OPINION — The big news lately, quite obviously, is the monumental disaster going on in Afghanistan. The country has been going south on greased rails since the U.S. withdrawal, which seems to have caught pretty much everyone by surprise. And that, in itself, is a surprise, since President Biden had said he was going to withdraw U.S. forces from the country, and so far Biden has done pretty much everything he promised he would. And everything he promised has been disastrous for America, so I guess it’s only fair that he destroy another country, too.
But the Afghan debacle is far from the only crazy thing going on right now. For example, last week the New York Times published an essay written by Greta Thunberg and a host of other ‘youth climate activists’ about what a loser you are for being alive. The gist of the piece was that young people have been telling you for years you needed to Do Something about the climate, and you haven’t been listening. What horrible people you are, doing your jobs and raising children and building things, and not paying attention to Greta’s temper tantrums. Shame.
And children aren’t the only ones pitching fits about the climate. A 71-year-old British preacher named Tim Hewes got all hot under the collar about it recently, and decided to make a spectacle of himself in front of the U.K. offices of News Corp. He says Rupert Murdoch has denied the climate emergency, which is a Bad Thing, so he sewed his lips shut in protest. Now, to clarify, Hewes sewed his own lips shut, not Murdoch’s, which probably would’ve made more sense. But then he would’ve had to catch Murdoch, and hold him still to stitch him up, and I doubt Murdoch would’ve been too cooperative. I know I wouldn’t.
Maybe I’m wrong, but sewing your mouth closed doesn’t seem all that effective to me, if you’re trying to get people to listen to your argument. Oh, it sends a message, for sure. And that message is: ‘I’m nuts.’ Normal folks are seldom propelled to action by loony acts of crazy people. They pretty much just ignore the lunatic and go on with their lives.
And this isn’t the first time Hewes has been in the news because of his climate change protests. Last March he and a fellow named Ben Buse were arrested after they went to a court and glued themselves to some furniture. He said our world was on fire, and the courts aren’t doing anything about it. I’m a little vague on what he expects the courts to do about climate change. Maybe he wants the climate fined, or something.
But lunacy is not confined to only those with complaints about the climate. There’s a new trend taking hold in California and Utah that really doesn’t make sense at all. People are climbing way up in electrical towers, hanging hammocks in them, and lying in the hammocks. I am not making this up. They call it Power Hammocking.
Now, I have nothing against hammocks, as far as they go, but I never use them, because they give me a backache. Others don’t have that problem, but normally people use hammocks pretty close to the ground. If you fall three or four feet out of a hammock you’ll probably survive. But the new thing is evidently to hang out in a hammock so high that if you fell, authorities would have to pull your dental records to find out which idiot you were.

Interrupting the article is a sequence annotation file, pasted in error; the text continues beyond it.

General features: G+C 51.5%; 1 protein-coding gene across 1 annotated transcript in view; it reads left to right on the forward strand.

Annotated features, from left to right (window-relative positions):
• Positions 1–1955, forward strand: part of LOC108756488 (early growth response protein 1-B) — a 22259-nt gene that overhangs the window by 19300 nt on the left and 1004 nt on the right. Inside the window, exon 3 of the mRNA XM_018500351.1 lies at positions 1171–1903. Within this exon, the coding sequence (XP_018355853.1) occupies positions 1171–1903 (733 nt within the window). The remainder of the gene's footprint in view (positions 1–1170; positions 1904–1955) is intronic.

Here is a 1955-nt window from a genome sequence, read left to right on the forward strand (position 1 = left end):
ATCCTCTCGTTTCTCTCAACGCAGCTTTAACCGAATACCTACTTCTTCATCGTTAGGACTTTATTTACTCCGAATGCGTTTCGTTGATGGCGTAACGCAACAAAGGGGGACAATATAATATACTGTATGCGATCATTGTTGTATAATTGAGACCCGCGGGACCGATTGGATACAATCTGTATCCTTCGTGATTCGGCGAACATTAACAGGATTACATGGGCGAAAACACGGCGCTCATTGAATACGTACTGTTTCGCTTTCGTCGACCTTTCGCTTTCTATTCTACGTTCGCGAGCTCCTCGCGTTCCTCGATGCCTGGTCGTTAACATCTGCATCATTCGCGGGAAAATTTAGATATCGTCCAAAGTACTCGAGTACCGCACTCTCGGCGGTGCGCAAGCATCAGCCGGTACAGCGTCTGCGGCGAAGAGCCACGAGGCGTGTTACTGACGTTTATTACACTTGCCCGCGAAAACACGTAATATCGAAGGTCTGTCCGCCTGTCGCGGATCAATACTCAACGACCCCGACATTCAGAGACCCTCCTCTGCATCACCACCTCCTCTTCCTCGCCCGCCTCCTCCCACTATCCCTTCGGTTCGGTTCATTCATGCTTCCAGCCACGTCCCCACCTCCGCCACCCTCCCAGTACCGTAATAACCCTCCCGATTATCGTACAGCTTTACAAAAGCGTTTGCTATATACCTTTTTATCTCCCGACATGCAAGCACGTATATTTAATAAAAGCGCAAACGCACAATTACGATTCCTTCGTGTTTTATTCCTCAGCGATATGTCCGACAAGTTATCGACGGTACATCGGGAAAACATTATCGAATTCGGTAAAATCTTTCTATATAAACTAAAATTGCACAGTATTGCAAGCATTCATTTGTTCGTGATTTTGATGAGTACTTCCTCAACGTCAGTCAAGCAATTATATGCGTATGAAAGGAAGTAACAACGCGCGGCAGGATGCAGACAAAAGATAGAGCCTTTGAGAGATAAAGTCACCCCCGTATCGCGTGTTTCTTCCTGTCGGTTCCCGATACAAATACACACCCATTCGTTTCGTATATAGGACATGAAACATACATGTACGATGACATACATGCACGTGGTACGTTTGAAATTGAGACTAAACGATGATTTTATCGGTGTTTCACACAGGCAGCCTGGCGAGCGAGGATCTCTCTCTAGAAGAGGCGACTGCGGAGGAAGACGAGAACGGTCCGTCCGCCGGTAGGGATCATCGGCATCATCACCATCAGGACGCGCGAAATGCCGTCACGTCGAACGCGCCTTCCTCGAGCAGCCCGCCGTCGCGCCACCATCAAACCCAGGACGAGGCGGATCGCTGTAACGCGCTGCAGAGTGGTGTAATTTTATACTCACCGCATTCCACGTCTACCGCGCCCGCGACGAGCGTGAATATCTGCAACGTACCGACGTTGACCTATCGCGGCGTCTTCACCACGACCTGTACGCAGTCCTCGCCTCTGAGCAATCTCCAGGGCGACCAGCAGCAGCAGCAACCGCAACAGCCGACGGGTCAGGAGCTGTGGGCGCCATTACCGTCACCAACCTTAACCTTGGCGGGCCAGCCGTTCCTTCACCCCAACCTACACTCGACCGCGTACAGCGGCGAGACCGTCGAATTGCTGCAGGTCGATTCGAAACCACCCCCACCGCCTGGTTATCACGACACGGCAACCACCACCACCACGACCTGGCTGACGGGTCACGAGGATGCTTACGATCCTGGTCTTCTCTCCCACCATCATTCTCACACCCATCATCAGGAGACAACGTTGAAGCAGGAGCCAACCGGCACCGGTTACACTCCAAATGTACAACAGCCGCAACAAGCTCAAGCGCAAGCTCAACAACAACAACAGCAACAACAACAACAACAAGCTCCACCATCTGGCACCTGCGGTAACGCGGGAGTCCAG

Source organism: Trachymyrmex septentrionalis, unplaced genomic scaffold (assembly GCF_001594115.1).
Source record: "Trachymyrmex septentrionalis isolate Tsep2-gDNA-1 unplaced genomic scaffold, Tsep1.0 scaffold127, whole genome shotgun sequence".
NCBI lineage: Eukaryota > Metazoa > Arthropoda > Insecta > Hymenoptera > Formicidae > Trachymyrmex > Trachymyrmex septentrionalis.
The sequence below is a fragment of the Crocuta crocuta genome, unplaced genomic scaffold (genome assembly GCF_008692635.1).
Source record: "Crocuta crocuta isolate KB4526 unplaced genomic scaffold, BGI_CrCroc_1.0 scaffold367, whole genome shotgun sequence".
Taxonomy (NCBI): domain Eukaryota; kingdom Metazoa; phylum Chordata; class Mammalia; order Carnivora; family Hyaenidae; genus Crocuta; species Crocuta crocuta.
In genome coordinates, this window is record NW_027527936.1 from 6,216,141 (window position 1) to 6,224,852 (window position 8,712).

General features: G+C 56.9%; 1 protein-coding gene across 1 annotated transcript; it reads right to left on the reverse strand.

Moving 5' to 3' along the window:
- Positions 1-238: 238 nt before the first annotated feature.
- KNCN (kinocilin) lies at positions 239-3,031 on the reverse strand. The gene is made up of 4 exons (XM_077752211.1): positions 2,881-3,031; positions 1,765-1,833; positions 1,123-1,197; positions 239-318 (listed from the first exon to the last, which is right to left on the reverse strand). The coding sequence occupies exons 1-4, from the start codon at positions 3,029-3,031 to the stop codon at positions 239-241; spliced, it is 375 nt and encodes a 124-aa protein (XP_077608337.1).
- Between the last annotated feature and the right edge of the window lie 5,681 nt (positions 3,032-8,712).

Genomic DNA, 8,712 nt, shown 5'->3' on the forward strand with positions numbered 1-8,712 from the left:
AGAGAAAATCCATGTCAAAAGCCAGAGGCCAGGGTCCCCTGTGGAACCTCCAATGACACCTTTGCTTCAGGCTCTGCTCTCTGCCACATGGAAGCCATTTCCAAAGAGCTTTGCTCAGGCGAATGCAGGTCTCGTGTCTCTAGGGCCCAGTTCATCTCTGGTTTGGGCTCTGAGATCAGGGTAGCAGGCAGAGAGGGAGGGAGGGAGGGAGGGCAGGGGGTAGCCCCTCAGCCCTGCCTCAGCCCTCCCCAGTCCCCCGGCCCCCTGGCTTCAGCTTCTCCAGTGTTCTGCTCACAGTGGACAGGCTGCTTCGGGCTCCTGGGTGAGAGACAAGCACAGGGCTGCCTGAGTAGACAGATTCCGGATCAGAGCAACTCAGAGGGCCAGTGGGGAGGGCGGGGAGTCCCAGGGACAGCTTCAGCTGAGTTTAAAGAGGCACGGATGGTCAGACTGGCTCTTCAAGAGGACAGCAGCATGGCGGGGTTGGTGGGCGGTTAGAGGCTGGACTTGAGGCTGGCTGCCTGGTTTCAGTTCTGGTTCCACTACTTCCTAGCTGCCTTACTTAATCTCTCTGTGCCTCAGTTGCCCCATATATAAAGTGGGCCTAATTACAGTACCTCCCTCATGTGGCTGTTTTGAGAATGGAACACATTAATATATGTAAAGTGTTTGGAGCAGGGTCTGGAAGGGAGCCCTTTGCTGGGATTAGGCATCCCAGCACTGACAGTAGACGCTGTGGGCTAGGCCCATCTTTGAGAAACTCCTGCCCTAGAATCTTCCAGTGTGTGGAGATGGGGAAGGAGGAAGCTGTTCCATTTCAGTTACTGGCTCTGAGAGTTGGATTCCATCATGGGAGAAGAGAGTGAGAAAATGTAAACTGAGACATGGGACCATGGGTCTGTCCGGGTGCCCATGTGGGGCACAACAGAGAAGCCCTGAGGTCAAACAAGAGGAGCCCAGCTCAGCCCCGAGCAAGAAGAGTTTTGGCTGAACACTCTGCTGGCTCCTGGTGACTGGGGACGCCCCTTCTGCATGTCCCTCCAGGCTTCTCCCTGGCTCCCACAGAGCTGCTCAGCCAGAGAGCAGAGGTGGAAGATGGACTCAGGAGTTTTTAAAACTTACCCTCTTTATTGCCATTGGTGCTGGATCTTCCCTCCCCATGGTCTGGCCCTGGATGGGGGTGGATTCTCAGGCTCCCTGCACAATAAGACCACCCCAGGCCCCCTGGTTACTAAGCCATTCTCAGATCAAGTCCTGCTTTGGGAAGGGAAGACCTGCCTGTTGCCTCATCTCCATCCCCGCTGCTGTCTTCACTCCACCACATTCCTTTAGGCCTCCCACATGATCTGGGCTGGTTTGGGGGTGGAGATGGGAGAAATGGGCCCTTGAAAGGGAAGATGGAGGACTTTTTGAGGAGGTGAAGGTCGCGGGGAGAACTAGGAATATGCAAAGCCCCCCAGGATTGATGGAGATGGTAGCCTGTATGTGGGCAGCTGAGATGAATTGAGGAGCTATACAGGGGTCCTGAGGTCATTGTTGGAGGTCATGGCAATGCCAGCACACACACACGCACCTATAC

But the heights these people are going to is only part of the danger. The sheriff’s office in Weber County, Utah recently posted a picture on its Facebook page of a couple of rocket scientists in hammocks on a tower, admonishing people not to do this. The post pointed out that the wires on those towers carry 75,000 kilovolts, and the electricity can jump from the lines. Which means you could be swinging in your hammock in a carefree manner one minute, and be fried to a crisp the next. And if you don’t die, but you do get caught, you’ll get fined for trespassing. So there’s that.
And although people seem to be getting stupider lately, nature seems to have gone wacky, too. In Indiana, for instance, the vultures have stopped waiting for animals to die before they start eating them. Farmers have been reporting that vultures are attacking their cows and taking bites out of them, while the cows are minding their own business, grazing, chewing their cuds, and generally engaging in cow-related activities.
The situation has gotten so bad the authorities have given the farmers permission to shoot the vultures, which are normally protected, because they clean up dead animals on roads and stuff. There’s a limit on the number of the birds the farmers can kill, for some reason, but I doubt that will matter much to Old McDonald, when the vultures are pecking at Bessie.
All this craziness is giving me a headache. I think I’ll go lie down in my hammock . . .
Kendal Hemphill is an outdoor humor columnist and minister who avoids hammocks. And England. Write to him at [email protected]